Canada is facing a health-care crisis with escalating costs, shortage of health-care professionals, and increasing needs from a diverse and aging population. Researchers at the University of Waterloo are responding to these challenges with innovative solutions to enable equitable access to care and drive Canada’s next wave of economic growth.
A new initiative, Transformative Health Technologies (THT), involves partnerships with academic institutions, health-care centres, networks and service providers, industry, non-profits and the public sector, to shape the future of health using technology that can touch, know and connect with people.
“It is critical for Canada to be focused on HealthTech innovation at this time,” says Catherine Burns, Associate Vice-President, Health Initiatives and Canada Research Chair in Human Factors and Healthcare Systems and founder of the Centre for Bioengineering and Biotechnology, University of Waterloo.
“In the future, I see our health-care workers working with greater assistance from technology. I see services that are currently offered in the hospitals being offered in peoples’ homes. I see people living in their homes longer with the benefit of technology and I see people having longer, healthier and happier lives. Our goal is to create collaborative relationships between researchers and industry that will benefit society for years to come.”
Within the THT initiative, a partnership with Northern Ontario School of Medicine (NOSM) University will be advanced that also benefits society by supporting remote, rural, and Indigenous communities and collaborations.
Better understanding of disease with transformative quantum technologies
Another group of diverse thinkers and innovators are focused on Transformative Quantum Technologies.
Raffi Budakian, lead investigator at the Nanoscale Magnetic Resonance Imaging lab, along with his team is developing a technique to take MRI capabilities down to the atomic scale. This new imaging technique called nuclear magnetic resonance diffraction (NMRd) is a powerful tool for analyzing materials with a crystalline structure such as proteins.
“NMRd makes it possible to create imaging modalities that provide greater structural information compared to existing techniques,” says Professor Budakian. “At a high level, this work could be used to develop quantum technologies to study protein structure and dynamics, as understanding the structure of proteins is vital to drug development.”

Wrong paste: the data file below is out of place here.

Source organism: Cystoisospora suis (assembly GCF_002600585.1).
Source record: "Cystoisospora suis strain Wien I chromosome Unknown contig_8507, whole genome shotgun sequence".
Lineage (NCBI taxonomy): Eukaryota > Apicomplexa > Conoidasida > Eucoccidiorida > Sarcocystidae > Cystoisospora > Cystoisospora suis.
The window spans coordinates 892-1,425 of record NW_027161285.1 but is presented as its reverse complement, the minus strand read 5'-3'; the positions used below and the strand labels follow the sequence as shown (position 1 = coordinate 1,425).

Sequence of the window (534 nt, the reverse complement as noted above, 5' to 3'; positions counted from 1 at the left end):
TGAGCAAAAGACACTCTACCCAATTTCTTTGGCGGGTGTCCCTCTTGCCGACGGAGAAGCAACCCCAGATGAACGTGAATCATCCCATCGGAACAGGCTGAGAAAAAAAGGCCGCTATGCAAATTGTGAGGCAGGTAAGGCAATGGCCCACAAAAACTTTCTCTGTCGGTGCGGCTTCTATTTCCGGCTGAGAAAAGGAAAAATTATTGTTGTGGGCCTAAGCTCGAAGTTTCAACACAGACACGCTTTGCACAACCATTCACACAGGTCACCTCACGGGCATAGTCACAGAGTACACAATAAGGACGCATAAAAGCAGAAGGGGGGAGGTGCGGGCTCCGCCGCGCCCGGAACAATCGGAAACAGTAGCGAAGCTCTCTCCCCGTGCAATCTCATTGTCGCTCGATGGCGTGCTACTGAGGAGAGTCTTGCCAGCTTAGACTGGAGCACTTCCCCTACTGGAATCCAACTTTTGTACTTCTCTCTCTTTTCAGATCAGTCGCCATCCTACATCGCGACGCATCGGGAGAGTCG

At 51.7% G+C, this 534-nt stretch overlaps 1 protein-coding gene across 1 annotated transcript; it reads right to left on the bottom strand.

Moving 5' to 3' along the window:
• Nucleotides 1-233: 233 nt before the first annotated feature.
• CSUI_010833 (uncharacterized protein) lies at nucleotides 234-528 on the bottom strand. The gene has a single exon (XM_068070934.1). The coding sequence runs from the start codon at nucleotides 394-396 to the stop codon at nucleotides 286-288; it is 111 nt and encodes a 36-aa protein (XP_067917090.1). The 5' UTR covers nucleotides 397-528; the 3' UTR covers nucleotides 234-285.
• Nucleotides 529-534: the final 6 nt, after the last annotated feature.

This includes biologically relevant samples of virus particles and proteins and gaining a clear image of these materials could have an immense impact on medicine, from better treatment to a deeper understanding of complex biomolecules.
Next steps include putting the new NMRd technique through extensive testing. With support from Transformative Quantum Technologies at Waterloo, Professor Budakian’s miniscule imaging technique is poised to drive significant impacts on the future of human health and well-being.
New technology has potential to improve cancer screening
A new form of magnetic resonance imaging (MRI) that makes cancerous tissue glow in medical images could help health-care providers more accurately detect and track the progression of cancer over time.
"Our studies show this new technology has promising potential to improve cancer screening, prognosis and treatment planning," says Alexander Wong, professor of systems design engineering at Waterloo and Canada Research Chair in Artificial Intelligence and Medical Imaging.
In the largest study of its kind, the researchers collaborated with medical experts at the Lunenfeld-Tanenbaum Research Institute, several Toronto hospitals and the Ontario Institute for Cancer Research to apply the technology to a cohort of 200 patients with prostate cancer.
Prostate cancer was targeted first in the research project as it is the second most common cancer in men worldwide and the most frequently diagnosed cancer among men in more developed countries.
"We also have very promising results for breast cancer screening, detection, and treatment planning. Compared to standard MRI techniques, this technology was better at delineating significant cancerous tissues making it a potentially powerful tool for doctors and radiologists and could be a game-changer for many kinds of cancer imaging and clinical decision support," says Professor Wong.
Building a portable brain scanner to help first responders and doctors diagnose strokes quickly
Fast identification and early treatment of a stroke can mean the difference between a speedy recovery and a lasting brain injury or even death.
A new company, AiimSense, co-founded by Atefeh Zarabadi and Mohammad Chavoshi, is set to give health-care professionals a revolutionary tool for detecting strokes and other brain injuries – a portable brain scanner that could be used before a patient reaches the hospital. Rapid detection can have a significant impact on determining early treatment regimens which is critical for strokes.
“Along with the rapid diagnosis of strokes, we see application for the portable scanner in other brain diseases like tumours and traumatic brain injuries,” Zarabadi said. “Our vision is to make it so brain scans can be accessible and practical as part of any brain health screening.”
Zarabadi and Chavoshi say they are currently transitioning from preclinical to the clinical trial stage.
“There is more work ahead, but in the end, what motivates me the most is knowing that my work is going to help people to access medical imaging regardless of their socio-economic status,” says Zarabadi.
Launched in 2019, AiimSense is currently at Velocity.